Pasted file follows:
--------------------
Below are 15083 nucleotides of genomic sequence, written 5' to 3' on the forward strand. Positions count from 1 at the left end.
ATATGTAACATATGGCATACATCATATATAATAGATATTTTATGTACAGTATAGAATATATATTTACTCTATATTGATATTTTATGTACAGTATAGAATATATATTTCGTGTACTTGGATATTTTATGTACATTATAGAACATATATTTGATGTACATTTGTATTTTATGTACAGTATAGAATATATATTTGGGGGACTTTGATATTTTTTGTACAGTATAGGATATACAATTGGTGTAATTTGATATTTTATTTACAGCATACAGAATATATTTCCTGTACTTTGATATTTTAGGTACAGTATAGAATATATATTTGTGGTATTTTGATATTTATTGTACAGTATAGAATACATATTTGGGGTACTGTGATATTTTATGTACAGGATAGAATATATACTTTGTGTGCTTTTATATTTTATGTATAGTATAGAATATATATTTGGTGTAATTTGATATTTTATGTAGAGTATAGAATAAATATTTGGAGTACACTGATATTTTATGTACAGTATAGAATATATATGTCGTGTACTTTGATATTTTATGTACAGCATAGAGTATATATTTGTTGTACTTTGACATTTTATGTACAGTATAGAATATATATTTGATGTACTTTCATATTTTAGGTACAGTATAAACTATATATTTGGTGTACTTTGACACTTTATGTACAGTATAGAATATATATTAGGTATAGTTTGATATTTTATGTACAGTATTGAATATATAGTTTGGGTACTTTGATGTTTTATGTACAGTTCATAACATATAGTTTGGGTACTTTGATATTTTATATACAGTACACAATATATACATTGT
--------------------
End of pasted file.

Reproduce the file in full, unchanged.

Below are 15083 nucleotides of genomic sequence, written 5' to 3' on the forward strand. Positions count from 1 at the left end.
ATATGTAACATATGGCATACATCATATATAATAGATATTTTATGTACAGTATAGAATATATATTTACTCTATATTGATATTTTATGTACAGTATAGAATATATATTTCGTGTACTTGGATATTTTATGTACATTATAGAACATATATTTGATGTACATTTGTATTTTATGTACAGTATAGAATATATATTTGGGGGACTTTGATATTTTTTGTACAGTATAGGATATACAATTGGTGTAATTTGATATTTTATTTACAGCATACAGAATATATTTCCTGTACTTTGATATTTTAGGTACAGTATAGAATATATATTTGTGGTATTTTGATATTTATTGTACAGTATAGAATACATATTTGGGGTACTGTGATATTTTATGTACAGGATAGAATATATACTTTGTGTGCTTTTATATTTTATGTATAGTATAGAATATATATTTGGTGTAATTTGATATTTTATGTAGAGTATAGAATAAATATTTGGAGTACACTGATATTTTATGTACAGTATAGAATATATATGTCGTGTACTTTGATATTTTATGTACAGCATAGAGTATATATTTGTTGTACTTTGACATTTTATGTACAGTATAGAATATATATTTGATGTACTTTCATATTTTAGGTACAGTATAAACTATATATTTGGTGTACTTTGACACTTTATGTACAGTATAGAATATATATTAGGTATAGTTTGATATTTTATGTACAGTATTGAATATATAGTTTGGGTACTTTGATGTTTTATGTACAGTTCATAACATATAGTTTGGGTACTTTGATATTTTATATACAGTACACAATATATACATTGT